Listing status changes: Only MLS rules need apply
By Anne Cockayne
Feb. 20, 2017– Once a property goes under agreement, the listing status changes. By "under agreement," we mean both the buyer and seller are bound to a real estate contract signed by both parties.
The problem: Most real estate contracts contain contingencies where the seller has agreed to provide the buyer a certain number of days to inspect the property or get financing or both. During that time, the house is not listed as "active" in the MLS; instead, it goes into pending status or, depending on the MLS, some form of "pending."
However, buyers and sellers sometimes have their own ideas about their status during contingency periods. This being said, the buyer and seller do not determine the status of the listing in the MLS – the MLS rules do.
Most MLS rules say that once a property is under agreement, meaning both the seller and buyer have signed a contract, the MLS status is no longer allowed to read "active." Sometimes while a deal is being negotiated, a seller offers an extension so the buyer can satisfy a contingency; however, the seller may want the listing to go back to "active" status so he can obtain back up offers. This isn't permissible, even if both parties agree to change the status back to "active."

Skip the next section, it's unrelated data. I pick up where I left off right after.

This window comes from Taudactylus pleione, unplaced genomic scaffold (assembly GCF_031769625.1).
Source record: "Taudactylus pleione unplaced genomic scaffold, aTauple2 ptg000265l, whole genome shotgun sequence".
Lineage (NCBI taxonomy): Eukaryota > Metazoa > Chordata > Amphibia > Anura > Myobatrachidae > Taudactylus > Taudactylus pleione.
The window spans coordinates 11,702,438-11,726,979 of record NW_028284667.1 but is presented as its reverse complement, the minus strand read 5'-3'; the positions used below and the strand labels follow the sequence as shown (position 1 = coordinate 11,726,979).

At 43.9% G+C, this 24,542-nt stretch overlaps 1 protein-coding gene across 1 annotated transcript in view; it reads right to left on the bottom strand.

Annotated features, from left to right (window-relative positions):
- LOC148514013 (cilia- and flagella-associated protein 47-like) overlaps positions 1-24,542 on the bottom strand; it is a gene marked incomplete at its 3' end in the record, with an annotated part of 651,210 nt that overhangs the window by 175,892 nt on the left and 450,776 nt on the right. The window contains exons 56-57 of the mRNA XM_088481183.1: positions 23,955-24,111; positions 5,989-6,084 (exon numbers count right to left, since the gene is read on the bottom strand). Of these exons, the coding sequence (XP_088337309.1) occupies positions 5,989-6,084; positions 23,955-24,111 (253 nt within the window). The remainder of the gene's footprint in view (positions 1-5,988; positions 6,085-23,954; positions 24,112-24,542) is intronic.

The MLS rules – not the buyer and seller – determine listing status.
All MLS participants are encouraged to review the status options in their MLS and know when it's appropriate to use them. All MLSs strive for the most accurate reflection of a listing to ensure everyone exposed to it is on notice of its availability.
No system is perfect, but the MLS rules are designed to facilitate the most effective and accurate transmittal of data in a way that everyone understands.
Anne Cockayne is Director of Policy Services for Florida Realtors
© 2017 Florida Realtors